is closest to `sclkdp' and within `tol' units of
              `sclkdp'.  (More in Particulars, below.)
 
              In general, because using a non-zero tolerance 
              affects selection of the segment from which the
              data is obtained, users are strongly discouraged 
              from using a non-zero tolerance when reading CKs 
              with continuous data. Using a non-zero tolerance
              should be reserved exclusively to reading CKs with 
              discrete data because in practice obtaining data 
              from such CKs using a zero tolerance is often not 
              possible due to time round off. 

   ref        is the desired reference frame for the returned pointing.
              The returned C-matrix `cmat' gives the orientation of the
              instrument designated by `inst' relative to the frame
              designated by `ref'.  When a vector specified relative to
              frame `ref' is left-multiplied by `cmat', the vector is
              rotated to the frame associated with `inst'.  See the
              discussion of `cmat' below for details.
 
              Consult the SPICE document "Frames" for a discussion 
              of supported reference frames. 
 

Detailed_Output

 
   cmat       is a rotation matrix that transforms the components of a
              vector expressed in the frame specified by `ref' to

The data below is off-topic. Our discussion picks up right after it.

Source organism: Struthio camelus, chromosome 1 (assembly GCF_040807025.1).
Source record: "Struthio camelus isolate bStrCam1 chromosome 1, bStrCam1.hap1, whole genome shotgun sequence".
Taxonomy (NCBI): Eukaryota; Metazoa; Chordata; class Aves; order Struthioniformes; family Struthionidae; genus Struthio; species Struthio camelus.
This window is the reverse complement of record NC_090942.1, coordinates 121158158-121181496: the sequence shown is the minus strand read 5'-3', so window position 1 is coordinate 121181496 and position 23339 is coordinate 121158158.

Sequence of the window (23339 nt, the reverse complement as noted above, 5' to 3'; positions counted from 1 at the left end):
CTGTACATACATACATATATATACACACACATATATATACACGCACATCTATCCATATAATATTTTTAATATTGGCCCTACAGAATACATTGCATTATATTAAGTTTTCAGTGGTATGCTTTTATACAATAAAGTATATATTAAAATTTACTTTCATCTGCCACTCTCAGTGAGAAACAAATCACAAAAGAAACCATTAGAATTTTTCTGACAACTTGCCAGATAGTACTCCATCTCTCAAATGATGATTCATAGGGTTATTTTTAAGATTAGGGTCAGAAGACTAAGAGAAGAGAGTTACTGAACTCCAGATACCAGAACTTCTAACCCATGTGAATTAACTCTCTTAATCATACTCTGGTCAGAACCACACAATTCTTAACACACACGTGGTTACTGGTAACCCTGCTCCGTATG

components expressed in the frame tied to the instrument,
              spacecraft, or other structure at time `clkout' (see
              below). 

              Thus, if a vector v has components x,y,z in the `ref'
              reference frame, then v has components x',y',z' in the 
              instrument fixed frame at time `clkout': 
 
                   [ x' ]     [          ] [ x ] 
                   | y' |  =  |   cmat   | | y | 
                   [ z' ]     [          ] [ z ] 
 
              If you know x', y', z', use the transpose of the 
              C-matrix to determine x, y, z as follows: 
 
                   [ x ]      [          ]T    [ x' ] 
                   | y |  =   |   cmat   |     | y' | 
                   [ z ]      [          ]     [ z' ] 
                           (Transpose of cmat) 

 
   clkout     is the encoded spacecraft clock time associated with